Houston Methodist. Leading Medicine



My father had a hip replacement six months ago. He's still not doing the things he likes to do. For example, he can't go downtown and have breakfast with his buddies because he doesn't think he can get across the street fast enough. What can we (the family) do to help him?


Sometimes family support can make all the difference in the world. Studies show that a walking speed of 72 meters per minute is needed to cross the street safely at a traffic light. That's about 90 yards or the length of a football field.

It might be helpful to see how far he can walk and how long it takes him to go 90 yards. If he can walk that distance within 60 seconds he shouldn't have any trouble crossing an intersection.

You may want to take him on a trial run. Having someone to walk with who can help navigate the intersection can be very helpful. Some people carry a cane with them when walking alone. Even if they don't need it, oncoming traffic will slow down when they see a person using a cane.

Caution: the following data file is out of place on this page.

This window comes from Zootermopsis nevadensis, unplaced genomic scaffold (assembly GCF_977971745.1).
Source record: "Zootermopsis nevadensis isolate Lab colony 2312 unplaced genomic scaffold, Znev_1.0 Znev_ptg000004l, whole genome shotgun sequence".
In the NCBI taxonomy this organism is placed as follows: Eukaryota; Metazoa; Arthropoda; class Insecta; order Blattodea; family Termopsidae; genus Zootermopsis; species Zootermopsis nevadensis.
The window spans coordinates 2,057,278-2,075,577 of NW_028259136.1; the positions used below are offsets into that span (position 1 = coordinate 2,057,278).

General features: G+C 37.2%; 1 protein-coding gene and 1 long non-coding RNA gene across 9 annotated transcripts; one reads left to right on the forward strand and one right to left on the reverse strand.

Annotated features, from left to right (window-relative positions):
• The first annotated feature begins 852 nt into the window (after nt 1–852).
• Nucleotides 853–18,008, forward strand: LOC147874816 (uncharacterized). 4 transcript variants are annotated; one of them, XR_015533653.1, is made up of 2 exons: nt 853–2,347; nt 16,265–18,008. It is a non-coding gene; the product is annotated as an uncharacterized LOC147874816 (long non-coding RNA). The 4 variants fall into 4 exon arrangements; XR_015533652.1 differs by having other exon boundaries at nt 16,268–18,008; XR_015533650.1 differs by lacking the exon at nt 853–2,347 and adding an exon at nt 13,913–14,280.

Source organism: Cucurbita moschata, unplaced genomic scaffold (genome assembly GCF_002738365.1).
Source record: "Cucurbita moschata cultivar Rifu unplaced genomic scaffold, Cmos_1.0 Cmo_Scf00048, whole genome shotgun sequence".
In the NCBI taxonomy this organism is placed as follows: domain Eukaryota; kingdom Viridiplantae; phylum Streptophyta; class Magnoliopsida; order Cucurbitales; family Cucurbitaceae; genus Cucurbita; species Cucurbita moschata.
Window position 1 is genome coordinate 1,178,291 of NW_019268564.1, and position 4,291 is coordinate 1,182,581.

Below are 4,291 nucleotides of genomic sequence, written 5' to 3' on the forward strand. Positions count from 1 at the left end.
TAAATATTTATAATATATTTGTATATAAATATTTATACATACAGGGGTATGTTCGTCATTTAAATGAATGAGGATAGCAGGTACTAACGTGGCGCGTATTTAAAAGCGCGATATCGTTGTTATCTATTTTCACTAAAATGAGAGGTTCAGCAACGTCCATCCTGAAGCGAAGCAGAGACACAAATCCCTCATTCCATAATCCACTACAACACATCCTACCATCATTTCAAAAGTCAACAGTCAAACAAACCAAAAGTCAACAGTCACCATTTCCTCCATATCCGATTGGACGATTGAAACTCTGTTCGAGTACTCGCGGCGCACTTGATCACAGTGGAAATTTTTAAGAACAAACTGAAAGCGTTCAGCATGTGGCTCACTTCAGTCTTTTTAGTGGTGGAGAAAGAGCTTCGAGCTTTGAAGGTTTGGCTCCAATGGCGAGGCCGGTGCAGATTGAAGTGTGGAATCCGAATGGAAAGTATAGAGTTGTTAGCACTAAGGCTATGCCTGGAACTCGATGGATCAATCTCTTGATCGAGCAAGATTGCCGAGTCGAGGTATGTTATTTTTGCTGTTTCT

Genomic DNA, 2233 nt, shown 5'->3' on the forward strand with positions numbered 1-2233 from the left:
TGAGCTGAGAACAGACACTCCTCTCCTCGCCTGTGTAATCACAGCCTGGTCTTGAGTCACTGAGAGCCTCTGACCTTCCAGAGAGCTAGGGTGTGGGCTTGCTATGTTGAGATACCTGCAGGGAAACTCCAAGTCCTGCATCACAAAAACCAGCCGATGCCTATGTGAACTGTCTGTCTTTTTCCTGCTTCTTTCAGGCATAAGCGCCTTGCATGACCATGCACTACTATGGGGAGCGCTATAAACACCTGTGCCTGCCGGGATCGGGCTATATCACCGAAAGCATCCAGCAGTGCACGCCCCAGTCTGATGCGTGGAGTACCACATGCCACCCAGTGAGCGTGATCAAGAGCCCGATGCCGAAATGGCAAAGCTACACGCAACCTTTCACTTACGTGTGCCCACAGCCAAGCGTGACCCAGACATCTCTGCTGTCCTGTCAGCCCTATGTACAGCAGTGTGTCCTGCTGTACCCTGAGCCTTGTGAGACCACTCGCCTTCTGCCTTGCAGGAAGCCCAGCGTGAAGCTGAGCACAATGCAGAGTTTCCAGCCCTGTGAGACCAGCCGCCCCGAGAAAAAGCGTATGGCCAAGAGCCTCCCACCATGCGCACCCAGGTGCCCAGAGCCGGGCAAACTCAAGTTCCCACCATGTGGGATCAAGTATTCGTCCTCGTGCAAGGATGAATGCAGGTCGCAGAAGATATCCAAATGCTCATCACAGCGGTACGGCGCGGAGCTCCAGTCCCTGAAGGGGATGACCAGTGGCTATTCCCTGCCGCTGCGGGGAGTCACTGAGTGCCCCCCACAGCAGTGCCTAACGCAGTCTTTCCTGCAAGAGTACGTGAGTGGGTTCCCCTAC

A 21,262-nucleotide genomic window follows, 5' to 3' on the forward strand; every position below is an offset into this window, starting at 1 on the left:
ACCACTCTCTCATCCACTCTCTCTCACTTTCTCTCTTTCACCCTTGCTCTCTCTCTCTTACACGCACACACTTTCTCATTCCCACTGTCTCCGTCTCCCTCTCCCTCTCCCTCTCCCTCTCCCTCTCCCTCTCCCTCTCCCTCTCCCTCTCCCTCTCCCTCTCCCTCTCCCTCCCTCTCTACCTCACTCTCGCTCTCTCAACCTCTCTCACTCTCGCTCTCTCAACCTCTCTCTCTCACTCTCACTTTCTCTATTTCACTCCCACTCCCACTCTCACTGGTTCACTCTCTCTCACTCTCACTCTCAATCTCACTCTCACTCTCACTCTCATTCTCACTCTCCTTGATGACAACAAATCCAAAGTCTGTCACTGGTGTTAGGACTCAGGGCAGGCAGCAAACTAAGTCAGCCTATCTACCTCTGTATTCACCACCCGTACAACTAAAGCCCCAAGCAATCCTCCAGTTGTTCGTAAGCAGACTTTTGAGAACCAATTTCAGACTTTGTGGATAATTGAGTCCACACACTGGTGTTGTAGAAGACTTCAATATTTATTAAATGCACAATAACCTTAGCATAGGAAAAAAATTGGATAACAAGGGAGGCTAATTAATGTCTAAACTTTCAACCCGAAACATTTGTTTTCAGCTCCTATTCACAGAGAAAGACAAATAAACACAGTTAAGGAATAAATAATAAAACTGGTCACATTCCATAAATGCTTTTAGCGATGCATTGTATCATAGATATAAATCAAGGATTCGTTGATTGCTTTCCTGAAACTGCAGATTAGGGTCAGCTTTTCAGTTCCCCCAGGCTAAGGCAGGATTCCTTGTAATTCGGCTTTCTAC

Ask him about his daily exercise program. Is he still doing the exercises he was given during rehab? Research is showing patients with hip replacements do better if they continue their exercises up to two years after the surgery.

Mei-Hwa Jan, MS, et al. Effects of a Home Program on Strength, Walking Speed, and Function After Total Hip Replacement. In Archives of Physical Medicine and Rehabilitation. December 2004. Vol. 85. No. 12. Pp. 1943-1951.

*Disclaimer:* The information contained herein is compiled from a variety of sources. It may not be complete or timely. It does not cover all diseases, physical conditions, ailments or treatments. The information should NOT be used in place of visit with your healthcare provider, nor should you disregard the advice of your health care provider because of any information you read in this topic.
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